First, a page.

Crown prosecutors in B.C. have been instructed to follow the Supreme Court of Canada’s landmark assisted suicide case when considering charges, until the federal government passes a new law to replace the one struck down June 7.
Provincial charge assessment guidelines apply to pharmacists and nurses as well as doctors involved in assisted death cases. The guidelines say if the conditions set out in the high court decision are met, no charges should be laid.
The federal government’s new legislation was changed by the Senate this week to remove the provision that medically assisted suicide is only allowed for patients who are terminally ill.
The court ruled in February that physician-assisted death is permitted for competent adults who clearly consent to the termination of their life and have “a grievous and irremediable medical condition” including illness or disability that causes “enduring suffering that is intolerable to the individual.”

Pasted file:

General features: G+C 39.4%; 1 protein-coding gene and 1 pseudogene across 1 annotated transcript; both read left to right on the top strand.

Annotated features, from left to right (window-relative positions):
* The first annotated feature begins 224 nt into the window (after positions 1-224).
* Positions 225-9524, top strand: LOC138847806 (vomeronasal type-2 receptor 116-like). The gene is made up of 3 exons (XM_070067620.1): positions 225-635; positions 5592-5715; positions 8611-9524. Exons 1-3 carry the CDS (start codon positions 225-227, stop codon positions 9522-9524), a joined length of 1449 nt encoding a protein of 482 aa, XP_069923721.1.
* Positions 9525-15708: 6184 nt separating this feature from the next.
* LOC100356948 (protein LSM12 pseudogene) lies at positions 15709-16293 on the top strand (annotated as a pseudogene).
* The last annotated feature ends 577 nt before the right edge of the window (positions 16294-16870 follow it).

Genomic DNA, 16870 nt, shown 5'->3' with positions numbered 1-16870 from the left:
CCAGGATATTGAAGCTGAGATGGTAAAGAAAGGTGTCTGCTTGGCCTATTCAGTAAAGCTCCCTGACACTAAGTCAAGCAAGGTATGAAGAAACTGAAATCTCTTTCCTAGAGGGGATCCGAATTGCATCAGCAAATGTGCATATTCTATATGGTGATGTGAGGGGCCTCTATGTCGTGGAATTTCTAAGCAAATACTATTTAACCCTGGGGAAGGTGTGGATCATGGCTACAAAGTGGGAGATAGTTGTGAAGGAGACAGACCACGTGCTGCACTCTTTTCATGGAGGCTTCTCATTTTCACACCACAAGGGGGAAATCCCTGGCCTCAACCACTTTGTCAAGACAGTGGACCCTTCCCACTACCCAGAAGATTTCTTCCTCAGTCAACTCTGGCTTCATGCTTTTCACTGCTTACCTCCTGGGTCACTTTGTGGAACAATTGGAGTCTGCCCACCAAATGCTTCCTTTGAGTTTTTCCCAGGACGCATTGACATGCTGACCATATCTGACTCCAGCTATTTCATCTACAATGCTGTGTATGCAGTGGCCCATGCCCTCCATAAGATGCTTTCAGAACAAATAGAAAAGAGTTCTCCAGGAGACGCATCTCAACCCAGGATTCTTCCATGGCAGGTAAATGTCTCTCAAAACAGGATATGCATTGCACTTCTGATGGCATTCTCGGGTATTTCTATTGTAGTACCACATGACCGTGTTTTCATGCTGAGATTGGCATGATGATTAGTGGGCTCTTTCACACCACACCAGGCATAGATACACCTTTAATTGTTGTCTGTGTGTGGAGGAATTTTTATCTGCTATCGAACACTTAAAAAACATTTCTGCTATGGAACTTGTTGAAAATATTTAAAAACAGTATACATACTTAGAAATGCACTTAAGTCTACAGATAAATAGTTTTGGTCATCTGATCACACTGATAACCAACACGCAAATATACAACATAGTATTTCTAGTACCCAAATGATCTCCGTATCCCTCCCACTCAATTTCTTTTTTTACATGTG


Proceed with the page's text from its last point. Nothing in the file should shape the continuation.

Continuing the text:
Federal Justice Minister Jody Wilson-Raybould and Health Minister Jane Philpott issued a statement urging that the Senate pass the new federal law quickly.
“There will be serious access problems for Canadian patients who want medical professionals to help them have a peaceful and dignified death, due to legal uncertainty for medical providers,” they said.
The proposed law allows doctors to opt out of assisting suicide, but requires them to refer patients to another doctor to provide what the court now considers a constitutional right.
The B.C. government has told doctors to be guided by the B.C. College of Physicians and Surgeons professional standards, which require two doctors to consent that the patient is competent to request assisted suicide.